During this time, Jewish Hospital Healthcare Services, which was way ahead of its time, had the vision to open up the four Jewish Hospital Healthy Lifestyle Centers in all the major malls. The centers offered cooking classes, education classes, weight management classes (I personally taught some of these classes), a cholesterol treatment program (which I wrote for Jewish), FREE blood pressure screenings, FREE advice by registered nurses. Jewish learned a hard lesson — which was, there is absolutely no money to be made in health promotion. Health promotion sounded good in terms of providing goodwill on paper, but if you are trying to make money and establish loyal customers (patients), it didn''t fit the bill. So, they eventually closed all the centers.

Today Health Insurance Companies Are Empowering Consumers to Take Their Health to Heart

Fast forward to today. Health insurance companies have everything to gain by leading the charge for personal health responsibility. In fact, many insurance companies are promoting programs that offer health and wellness aspects of their health plans in an effort to engage the member to make good health choices. One such company locally is Humana®. Humana recently launched an integrated health and wellness program for their health plan members. They call this program personal Health Coaching. It''s an online support in six areas: tobacco cessation, weight management, physical activity, stress management, nutrition and back care.

Tobacco cessation includes providing motivation and support to address relapse prevention and also includes discounts for aids and online tools to calculate the financial impact of smoking. Weight management support includes healthy recipes and discounts for online weight loss programs. Online tools include eating assessments and tools for computing body-mass index, calories burned and body fat. Physical activity support encourages members to exercise and offers discounts for gym memberships, exercise equipment and yoga products. The stress management component teaches and encourages the use of stress management techniques and also includes discounts for massage therapy and yoga products. Nutrition support educates members about the benefit of healthy nutrition and its role in the prevention of disease and also includes discounts on dietary supplements. Back care support educates members about proper ergonomics, lifting and back exercises plus offers discounts on acupuncture and chiropractor care.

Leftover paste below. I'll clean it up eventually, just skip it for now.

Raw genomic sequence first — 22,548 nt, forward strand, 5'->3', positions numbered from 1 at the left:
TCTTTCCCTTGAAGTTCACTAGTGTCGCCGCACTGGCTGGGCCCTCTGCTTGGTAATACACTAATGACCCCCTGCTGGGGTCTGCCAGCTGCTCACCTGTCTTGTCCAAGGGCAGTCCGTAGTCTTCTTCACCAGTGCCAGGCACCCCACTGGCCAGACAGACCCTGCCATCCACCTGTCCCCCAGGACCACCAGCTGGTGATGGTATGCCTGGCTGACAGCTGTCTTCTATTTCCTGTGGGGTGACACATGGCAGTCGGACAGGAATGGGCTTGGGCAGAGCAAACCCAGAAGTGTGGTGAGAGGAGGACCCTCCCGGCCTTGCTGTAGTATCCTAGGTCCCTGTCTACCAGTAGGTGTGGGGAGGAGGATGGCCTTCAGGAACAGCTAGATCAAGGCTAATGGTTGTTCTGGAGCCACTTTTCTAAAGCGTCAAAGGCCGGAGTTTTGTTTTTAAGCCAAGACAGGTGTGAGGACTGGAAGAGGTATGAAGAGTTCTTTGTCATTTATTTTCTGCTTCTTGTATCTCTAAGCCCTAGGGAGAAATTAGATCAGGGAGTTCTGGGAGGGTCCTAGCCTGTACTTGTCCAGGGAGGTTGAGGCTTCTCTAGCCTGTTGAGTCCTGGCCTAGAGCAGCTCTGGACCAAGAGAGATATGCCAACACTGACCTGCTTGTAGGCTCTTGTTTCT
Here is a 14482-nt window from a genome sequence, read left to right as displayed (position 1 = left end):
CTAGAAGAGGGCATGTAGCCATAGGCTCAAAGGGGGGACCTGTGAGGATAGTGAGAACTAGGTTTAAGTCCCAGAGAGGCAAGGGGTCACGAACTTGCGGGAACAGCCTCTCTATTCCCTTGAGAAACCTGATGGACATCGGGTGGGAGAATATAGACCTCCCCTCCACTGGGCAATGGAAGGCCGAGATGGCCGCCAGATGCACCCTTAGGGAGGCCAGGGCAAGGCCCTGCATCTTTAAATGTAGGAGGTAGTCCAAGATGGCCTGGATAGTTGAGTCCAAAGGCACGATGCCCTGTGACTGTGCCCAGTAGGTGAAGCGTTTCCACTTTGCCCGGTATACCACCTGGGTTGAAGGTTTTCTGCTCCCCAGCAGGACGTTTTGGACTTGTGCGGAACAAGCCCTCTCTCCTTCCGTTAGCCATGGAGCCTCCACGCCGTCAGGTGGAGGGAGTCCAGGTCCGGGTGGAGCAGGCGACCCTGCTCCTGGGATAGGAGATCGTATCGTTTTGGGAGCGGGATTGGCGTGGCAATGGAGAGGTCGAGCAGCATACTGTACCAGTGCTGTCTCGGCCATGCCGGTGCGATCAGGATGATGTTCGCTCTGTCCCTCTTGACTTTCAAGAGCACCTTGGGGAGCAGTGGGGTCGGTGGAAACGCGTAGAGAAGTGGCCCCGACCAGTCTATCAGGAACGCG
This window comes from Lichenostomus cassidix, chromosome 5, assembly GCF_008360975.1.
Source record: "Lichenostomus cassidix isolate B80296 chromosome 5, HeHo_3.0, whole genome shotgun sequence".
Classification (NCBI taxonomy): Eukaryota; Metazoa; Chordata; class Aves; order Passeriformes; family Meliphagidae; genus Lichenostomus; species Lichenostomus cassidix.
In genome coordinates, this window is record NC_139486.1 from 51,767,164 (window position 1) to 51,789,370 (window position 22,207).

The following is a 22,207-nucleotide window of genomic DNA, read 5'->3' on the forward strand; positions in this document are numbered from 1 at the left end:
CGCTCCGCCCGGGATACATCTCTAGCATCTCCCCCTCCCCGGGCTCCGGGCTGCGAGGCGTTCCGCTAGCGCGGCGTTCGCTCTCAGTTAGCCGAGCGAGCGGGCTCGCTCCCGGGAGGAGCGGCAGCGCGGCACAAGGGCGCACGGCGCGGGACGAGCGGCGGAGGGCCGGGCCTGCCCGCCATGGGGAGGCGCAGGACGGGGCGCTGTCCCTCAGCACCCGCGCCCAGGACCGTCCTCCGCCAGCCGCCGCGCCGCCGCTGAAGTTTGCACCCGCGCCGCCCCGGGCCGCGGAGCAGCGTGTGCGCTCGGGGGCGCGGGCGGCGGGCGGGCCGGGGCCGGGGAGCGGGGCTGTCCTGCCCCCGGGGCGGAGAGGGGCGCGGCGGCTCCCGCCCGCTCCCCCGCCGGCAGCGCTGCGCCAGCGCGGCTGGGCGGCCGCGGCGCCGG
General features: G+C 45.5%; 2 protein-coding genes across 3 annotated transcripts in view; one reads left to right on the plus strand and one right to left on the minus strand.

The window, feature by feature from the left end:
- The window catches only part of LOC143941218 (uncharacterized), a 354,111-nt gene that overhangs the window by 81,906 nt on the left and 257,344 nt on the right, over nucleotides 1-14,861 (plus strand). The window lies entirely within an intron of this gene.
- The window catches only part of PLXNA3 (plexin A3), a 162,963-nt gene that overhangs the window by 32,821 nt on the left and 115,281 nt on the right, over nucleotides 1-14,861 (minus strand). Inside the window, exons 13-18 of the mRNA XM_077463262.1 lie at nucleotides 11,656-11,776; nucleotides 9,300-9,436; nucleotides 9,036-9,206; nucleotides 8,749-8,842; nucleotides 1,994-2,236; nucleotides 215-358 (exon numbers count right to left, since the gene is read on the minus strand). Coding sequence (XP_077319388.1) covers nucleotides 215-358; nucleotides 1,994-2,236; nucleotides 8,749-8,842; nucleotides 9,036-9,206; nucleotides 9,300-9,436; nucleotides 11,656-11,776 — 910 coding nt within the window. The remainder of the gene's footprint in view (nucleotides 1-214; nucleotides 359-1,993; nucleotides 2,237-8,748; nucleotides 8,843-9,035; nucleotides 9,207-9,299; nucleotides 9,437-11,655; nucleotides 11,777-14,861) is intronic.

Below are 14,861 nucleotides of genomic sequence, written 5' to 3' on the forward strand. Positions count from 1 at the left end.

At Humana, for example, a nurse creates a care plan for each member that addresses both body and mind. The theory is that if a care plan is generated, the member then develops a relationship with their nurse. As a result this relationship can promote positive results. If this strategy works, the member and his family should spend fewer health insurance dollars because a disease could possibly have been prevented. In addition, Humana offers an Employee Assistance Program (EAP) that addresses employee personal and professional issues. Humana''s belief is that employees who face challenges such as alcohol and drug dependencies, dependent care-selection (child care), or financial issues, can increase stress levels at home and in the workplace which can ultimately create high absenteeism and “presenteeism” (present in body, not in mind). Stress is a known health debilitator. Many health insurance companies offer similar programs to their clients as well.